Tuesday, November 5, 2019

Fast Growing Woods

Without further delay, I started to scenic the peninsula. This is a large piece of land covered by woods – mainly deciduous trees – is about 16 square feet. While I could go crazy over detailing, the sheer amount of scenic elements consumed by this disproportionate chunk of forest would make it both impractical and little rewarding. For these obvious reasons, I elected to use an impressionistic approach, relying on overall effect rather than fine rendition of individual trees.

Gloss acrylic medium not yet dry on the river...

Nevertheless, I aim to achieve two goals: create a dense enough forested cover to create a sense of distance and separation between both sides of the peninsula while creating an effective background to trains. For this reason, tree armatures used near the border are carefully selected while the ones in the middle are less than perfect. Some bare Super Trees are also used, mainly to add texture, but also to create opacity to hide defects or things I want to tone down such as the rock faces.

At this point, only trees are planted, with some vegetal debris here and there. However, the transition between the woods and the ditch as yet to be improved by addition of bushes, small trees and dead grass.

Forest floor is far too uniform

Interestingly enough, this woods works better than I thought. First, it did require far less trees than I expected when I made mock ups earlier this year. Second, since our eyes focus on the track and foreground, the wooden area get blurred in our field of vision, effectively disrupting the need for a solid backdrop between the two scenes. Interestingly enough, the creek scene works far better than we expected. Not only it becomes impossible to see where this river originates from, but the trees and meanders create a compelling impression of depth. Honestly, when covered in trees, the peninsula looks about 1.5 times deeper.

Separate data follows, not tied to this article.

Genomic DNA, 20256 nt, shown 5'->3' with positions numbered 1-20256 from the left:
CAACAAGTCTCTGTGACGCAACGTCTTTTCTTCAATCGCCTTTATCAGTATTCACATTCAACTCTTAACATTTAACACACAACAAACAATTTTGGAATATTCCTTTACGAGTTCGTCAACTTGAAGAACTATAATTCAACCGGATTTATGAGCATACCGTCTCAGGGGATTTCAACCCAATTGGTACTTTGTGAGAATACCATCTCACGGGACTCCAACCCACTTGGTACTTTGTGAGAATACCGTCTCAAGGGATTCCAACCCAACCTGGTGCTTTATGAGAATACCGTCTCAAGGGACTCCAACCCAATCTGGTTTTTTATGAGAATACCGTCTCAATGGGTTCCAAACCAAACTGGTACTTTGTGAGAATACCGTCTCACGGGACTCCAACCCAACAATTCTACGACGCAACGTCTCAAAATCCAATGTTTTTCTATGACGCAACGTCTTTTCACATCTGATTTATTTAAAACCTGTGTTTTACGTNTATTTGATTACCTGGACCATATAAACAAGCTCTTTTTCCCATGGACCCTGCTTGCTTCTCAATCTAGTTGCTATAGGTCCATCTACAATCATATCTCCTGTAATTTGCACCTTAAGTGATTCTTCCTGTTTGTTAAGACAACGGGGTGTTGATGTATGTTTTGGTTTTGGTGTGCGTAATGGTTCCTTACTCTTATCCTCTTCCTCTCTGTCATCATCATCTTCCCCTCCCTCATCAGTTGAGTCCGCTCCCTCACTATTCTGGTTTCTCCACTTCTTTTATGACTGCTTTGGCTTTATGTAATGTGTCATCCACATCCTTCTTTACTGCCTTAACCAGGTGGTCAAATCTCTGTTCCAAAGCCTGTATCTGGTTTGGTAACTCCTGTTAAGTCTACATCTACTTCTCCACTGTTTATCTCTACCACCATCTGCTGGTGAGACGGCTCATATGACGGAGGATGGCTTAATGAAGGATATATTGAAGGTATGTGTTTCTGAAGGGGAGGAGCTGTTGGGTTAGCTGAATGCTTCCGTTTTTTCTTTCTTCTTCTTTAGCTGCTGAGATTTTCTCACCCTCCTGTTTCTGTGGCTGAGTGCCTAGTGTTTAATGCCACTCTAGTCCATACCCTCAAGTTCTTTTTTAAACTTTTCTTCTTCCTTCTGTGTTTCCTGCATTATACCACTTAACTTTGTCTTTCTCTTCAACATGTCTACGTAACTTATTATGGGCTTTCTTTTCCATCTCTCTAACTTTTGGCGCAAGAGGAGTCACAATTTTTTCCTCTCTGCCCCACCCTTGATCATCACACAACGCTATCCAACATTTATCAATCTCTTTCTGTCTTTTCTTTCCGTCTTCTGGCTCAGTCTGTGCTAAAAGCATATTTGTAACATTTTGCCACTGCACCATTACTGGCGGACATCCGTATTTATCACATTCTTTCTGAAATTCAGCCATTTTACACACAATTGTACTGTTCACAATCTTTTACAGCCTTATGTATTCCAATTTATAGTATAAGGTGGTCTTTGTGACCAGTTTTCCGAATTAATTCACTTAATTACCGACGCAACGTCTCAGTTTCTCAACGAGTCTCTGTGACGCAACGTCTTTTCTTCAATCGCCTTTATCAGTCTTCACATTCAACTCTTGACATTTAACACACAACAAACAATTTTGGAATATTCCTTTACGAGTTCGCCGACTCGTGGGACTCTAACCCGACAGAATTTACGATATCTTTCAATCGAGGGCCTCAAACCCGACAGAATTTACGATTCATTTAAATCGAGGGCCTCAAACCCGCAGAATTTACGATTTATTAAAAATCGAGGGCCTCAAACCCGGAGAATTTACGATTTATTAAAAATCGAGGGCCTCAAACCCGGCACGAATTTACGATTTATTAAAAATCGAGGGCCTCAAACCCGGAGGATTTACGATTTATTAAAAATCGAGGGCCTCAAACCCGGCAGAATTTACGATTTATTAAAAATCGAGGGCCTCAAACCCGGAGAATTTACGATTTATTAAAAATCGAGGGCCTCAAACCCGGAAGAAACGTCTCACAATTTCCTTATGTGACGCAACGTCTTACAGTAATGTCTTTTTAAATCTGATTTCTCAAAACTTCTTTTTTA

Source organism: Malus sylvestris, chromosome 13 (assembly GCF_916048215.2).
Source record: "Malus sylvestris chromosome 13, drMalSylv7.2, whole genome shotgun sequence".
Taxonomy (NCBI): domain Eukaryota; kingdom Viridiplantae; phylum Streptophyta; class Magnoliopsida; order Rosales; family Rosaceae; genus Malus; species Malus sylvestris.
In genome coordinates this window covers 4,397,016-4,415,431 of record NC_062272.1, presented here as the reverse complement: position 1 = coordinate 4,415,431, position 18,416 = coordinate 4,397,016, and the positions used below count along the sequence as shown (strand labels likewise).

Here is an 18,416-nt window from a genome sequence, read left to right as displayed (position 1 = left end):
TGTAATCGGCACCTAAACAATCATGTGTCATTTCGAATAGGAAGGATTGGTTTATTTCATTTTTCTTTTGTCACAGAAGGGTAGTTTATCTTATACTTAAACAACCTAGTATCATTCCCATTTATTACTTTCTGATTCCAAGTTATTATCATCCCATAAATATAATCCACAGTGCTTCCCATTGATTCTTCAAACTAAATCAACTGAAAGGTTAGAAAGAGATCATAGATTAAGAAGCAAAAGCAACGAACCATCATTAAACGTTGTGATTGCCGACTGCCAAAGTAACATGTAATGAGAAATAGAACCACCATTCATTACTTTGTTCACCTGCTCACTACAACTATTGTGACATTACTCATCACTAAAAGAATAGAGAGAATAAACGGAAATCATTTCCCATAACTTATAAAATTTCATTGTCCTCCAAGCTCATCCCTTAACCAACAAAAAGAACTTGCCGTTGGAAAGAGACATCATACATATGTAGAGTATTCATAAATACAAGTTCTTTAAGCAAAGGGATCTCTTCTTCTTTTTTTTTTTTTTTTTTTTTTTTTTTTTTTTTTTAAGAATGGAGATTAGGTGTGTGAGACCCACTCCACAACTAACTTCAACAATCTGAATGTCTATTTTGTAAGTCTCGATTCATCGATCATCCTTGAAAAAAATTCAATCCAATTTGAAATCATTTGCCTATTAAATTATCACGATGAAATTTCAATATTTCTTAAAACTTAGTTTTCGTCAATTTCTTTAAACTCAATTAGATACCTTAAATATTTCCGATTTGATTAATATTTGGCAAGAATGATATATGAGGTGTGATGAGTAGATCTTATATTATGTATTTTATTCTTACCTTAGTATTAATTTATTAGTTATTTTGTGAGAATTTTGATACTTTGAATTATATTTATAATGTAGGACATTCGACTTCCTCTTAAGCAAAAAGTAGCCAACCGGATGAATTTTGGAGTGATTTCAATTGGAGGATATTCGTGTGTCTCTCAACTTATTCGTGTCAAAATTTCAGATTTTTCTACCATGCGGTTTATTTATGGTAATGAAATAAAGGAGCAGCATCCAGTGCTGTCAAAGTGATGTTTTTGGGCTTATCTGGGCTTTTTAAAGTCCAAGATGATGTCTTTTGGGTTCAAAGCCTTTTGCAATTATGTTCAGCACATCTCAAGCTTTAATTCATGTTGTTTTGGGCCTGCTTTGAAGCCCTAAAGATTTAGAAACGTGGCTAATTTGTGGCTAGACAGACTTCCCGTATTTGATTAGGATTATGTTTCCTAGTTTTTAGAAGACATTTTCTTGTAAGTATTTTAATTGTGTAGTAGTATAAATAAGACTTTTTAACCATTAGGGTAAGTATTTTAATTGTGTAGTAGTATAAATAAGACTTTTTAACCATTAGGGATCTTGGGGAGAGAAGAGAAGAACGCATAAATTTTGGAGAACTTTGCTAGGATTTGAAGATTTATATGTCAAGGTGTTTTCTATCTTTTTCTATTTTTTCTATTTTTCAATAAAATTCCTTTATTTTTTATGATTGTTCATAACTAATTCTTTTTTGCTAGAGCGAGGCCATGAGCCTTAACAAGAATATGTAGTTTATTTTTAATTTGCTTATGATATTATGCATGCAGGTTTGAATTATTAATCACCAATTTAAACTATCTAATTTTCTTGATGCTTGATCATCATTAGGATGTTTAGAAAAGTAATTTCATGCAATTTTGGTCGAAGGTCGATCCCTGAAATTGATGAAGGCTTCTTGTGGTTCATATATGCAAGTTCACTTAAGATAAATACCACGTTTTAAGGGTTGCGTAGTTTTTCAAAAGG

Pine trees add a touch of color to a drab scene

As for the color palettes, I kept it quite bland and regular. Greyish barks and brownish dead leaves as per prototype. Some greenish small plants add a touch of color. However, as prototypical it was, these colors were quite drab and I made about 8 Eastern pine trees using twigs, paint ad static grass. They are far to be perfect and I will probably replace them someday in the future, but they do add a touch of color that brings life to the scene. It doesn’t need a lot to completely transform our perceptions.

All in all, I’m quite satisfied with this forest as it stand now. It only took a few hours to put together and the results speak for themselves. It also brings us back exactly to the same level of completion before we tore down Clermont yard last year.

However, pictures show the woods are far too homogenous compared to the prototype. Trees haven't enough branches and some super trees will need to add texture in that department. In that regard, the problem with super trees is their branches start too long on the trunk while in a real wood, most branches are on top of the trees. I'll probably need to create hybrid trees using twigs and super trees branches. I suspect a dozen of them would make a sizeable improvement.

Another caveat is the forest floor. Shredded dead leaves does a good basic job but they can't be used in solo for a spring scene. A closer examination of photos show the leaves on the creek banks are much yellowish than anticipated. Also, many small grow plants are quite green and makes for a big contrast. Finally, ferns are also quite visible here and there among small bushes.

It means I'm about half done and probably two other layers of vegetation and debris will be required to add color and texture to this scene. The big issue being to not overdo it in the process. As for completion, about half the woods are in place, the other half to be done at a later date before starting to work again on Wieland scenery when all structures will be done and backdrop printed. I suspect I have about one month of work until I feel completely satisfied with this scene.

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